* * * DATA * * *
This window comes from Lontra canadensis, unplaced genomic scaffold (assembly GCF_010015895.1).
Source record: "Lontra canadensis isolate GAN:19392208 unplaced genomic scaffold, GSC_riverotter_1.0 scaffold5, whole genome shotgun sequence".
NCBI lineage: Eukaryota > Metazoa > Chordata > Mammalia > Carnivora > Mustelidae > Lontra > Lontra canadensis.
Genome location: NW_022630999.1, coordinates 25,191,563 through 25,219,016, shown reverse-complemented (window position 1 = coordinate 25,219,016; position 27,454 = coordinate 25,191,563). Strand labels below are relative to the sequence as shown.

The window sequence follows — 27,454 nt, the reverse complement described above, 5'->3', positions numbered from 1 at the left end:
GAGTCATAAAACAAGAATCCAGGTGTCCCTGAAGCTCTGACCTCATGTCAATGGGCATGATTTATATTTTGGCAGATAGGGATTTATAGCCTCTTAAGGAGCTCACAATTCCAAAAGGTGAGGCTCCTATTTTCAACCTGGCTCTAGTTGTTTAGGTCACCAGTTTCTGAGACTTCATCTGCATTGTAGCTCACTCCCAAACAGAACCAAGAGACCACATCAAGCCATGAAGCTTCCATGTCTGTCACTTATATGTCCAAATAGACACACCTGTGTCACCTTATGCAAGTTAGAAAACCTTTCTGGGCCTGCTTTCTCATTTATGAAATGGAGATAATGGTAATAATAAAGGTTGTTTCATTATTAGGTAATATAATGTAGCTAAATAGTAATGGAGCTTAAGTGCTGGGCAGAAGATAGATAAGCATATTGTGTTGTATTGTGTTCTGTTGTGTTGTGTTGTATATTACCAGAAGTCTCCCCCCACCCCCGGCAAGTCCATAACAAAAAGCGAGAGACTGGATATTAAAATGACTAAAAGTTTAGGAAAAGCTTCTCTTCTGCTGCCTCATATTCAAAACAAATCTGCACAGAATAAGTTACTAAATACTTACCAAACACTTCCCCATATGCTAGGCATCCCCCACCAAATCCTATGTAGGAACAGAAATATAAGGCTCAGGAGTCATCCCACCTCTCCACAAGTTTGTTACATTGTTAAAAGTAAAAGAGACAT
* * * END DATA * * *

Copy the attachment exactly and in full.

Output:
This window comes from Lontra canadensis, unplaced genomic scaffold (assembly GCF_010015895.1).
Source record: "Lontra canadensis isolate GAN:19392208 unplaced genomic scaffold, GSC_riverotter_1.0 scaffold5, whole genome shotgun sequence".
NCBI lineage: Eukaryota > Metazoa > Chordata > Mammalia > Carnivora > Mustelidae > Lontra > Lontra canadensis.
Genome location: NW_022630999.1, coordinates 25,191,563 through 25,219,016, shown reverse-complemented (window position 1 = coordinate 25,219,016; position 27,454 = coordinate 25,191,563). Strand labels below are relative to the sequence as shown.

The window sequence follows — 27,454 nt, the reverse complement described above, 5'->3', positions numbered from 1 at the left end:
GAGTCATAAAACAAGAATCCAGGTGTCCCTGAAGCTCTGACCTCATGTCAATGGGCATGATTTATATTTTGGCAGATAGGGATTTATAGCCTCTTAAGGAGCTCACAATTCCAAAAGGTGAGGCTCCTATTTTCAACCTGGCTCTAGTTGTTTAGGTCACCAGTTTCTGAGACTTCATCTGCATTGTAGCTCACTCCCAAACAGAACCAAGAGACCACATCAAGCCATGAAGCTTCCATGTCTGTCACTTATATGTCCAAATAGACACACCTGTGTCACCTTATGCAAGTTAGAAAACCTTTCTGGGCCTGCTTTCTCATTTATGAAATGGAGATAATGGTAATAATAAAGGTTGTTTCATTATTAGGTAATATAATGTAGCTAAATAGTAATGGAGCTTAAGTGCTGGGCAGAAGATAGATAAGCATATTGTGTTGTATTGTGTTCTGTTGTGTTGTGTTGTATATTACCAGAAGTCTCCCCCCACCCCCGGCAAGTCCATAACAAAAAGCGAGAGACTGGATATTAAAATGACTAAAAGTTTAGGAAAAGCTTCTCTTCTGCTGCCTCATATTCAAAACAAATCTGCACAGAATAAGTTACTAAATACTTACCAAACACTTCCCCATATGCTAGGCATCCCCCACCAAATCCTATGTAGGAACAGAAATATAAGGCTCAGGAGTCATCCCACCTCTCCACAAGTTTGTTACATTGTTAAAAGTAAAAGAGACAT